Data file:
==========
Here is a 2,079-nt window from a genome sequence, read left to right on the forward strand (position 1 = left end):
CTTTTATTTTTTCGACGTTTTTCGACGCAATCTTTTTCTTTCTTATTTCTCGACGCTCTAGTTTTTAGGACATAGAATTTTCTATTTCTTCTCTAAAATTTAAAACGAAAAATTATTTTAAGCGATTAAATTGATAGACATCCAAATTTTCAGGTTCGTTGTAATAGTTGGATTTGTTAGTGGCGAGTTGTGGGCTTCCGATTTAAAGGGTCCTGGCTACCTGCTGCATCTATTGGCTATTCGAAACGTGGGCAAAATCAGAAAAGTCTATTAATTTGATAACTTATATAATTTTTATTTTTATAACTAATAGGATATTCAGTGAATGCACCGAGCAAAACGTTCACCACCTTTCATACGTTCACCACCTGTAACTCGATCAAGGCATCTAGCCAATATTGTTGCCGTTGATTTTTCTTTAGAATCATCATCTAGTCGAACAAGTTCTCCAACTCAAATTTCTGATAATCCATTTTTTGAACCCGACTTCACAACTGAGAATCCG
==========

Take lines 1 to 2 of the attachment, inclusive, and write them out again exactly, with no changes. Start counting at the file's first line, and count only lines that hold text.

Here is a 2,079-nt window from a genome sequence, read left to right on the forward strand (position 1 = left end):
CTTTTATTTTTTCGACGTTTTTCGACGCAATCTTTTTCTTTCTTATTTCTCGACGCTCTAGTTTTTAGGACATAGAATTTTCTATTTCTTCTCTAAAATTTAAAACGAAAAATTATTTTAAGCGATTAAATTGATAGACATCCAAATTTTCAGGTTCGTTGTAATAGTTGGATTTGTTAGTGGCGAGTTGTGGGCTTCCGATTTAAAGGGTCCTGGCTACCTGCTGCATCTATTGGCTATTCGAAACGTGGGCAAAATCAGAAAAGTCTATTAATTTGATAACTTATATAATTTTTATTTTTATAACTAATAGGATATTCAGTGAATGCACCGAGCAAAACGTTCACCACCTTTCATACGTTCACCACCTGTAACTCGATCAAGGCATCTAGCCAATATTGTTGCCGTTGATTTTTCTTTAGAATCATCATCTAGTCGAACAAGTTCTCCAACTCAAATTTCTGATAATCCATTTTTTGAACCCGACTTCACAACTGAGAATCCG